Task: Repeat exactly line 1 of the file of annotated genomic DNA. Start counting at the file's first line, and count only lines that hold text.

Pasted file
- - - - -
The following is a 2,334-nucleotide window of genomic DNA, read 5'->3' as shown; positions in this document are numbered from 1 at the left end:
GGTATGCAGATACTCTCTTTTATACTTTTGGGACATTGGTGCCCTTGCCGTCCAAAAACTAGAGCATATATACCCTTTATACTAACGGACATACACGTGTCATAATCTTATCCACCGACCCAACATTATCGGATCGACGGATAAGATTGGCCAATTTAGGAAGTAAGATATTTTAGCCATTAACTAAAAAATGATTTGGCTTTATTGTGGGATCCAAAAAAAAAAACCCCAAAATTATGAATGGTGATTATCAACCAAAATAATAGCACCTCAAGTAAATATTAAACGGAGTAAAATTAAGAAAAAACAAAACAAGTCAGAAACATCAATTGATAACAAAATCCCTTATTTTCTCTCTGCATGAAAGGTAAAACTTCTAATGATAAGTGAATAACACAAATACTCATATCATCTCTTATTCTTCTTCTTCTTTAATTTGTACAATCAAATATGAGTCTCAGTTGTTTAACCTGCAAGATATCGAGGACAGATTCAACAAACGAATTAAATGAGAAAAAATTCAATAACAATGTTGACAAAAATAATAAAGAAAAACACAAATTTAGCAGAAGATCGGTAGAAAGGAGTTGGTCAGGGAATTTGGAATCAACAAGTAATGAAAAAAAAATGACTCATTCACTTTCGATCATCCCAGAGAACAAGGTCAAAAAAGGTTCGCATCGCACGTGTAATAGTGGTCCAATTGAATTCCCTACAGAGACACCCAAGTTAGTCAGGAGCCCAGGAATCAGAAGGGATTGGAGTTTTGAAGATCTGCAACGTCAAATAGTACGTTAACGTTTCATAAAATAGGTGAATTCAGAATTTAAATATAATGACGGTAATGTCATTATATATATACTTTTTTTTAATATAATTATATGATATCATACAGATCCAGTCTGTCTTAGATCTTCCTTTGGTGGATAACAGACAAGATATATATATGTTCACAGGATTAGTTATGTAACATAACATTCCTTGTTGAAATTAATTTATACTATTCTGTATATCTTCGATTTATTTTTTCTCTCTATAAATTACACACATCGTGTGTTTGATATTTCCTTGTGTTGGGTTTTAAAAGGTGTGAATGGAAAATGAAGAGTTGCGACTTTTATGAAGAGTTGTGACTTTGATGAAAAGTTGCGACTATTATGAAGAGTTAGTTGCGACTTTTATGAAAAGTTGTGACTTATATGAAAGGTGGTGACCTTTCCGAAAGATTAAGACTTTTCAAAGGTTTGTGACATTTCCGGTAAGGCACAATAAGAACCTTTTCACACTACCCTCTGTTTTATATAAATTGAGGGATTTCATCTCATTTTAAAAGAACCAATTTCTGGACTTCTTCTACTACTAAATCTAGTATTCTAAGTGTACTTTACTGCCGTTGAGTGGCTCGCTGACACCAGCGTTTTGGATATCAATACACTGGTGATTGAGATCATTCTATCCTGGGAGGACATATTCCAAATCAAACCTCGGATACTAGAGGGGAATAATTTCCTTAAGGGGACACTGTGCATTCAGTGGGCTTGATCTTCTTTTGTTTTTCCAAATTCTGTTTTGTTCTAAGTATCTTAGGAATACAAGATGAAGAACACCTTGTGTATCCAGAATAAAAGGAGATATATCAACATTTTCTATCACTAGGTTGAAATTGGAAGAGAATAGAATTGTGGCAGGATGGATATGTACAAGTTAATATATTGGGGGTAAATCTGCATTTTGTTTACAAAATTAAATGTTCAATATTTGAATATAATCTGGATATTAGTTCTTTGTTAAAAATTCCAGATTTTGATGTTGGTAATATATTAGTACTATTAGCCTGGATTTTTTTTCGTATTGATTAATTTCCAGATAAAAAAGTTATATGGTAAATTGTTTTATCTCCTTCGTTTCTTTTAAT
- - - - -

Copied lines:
The following is a 2,334-nucleotide window of genomic DNA, read 5'->3' as shown; positions in this document are numbered from 1 at the left end: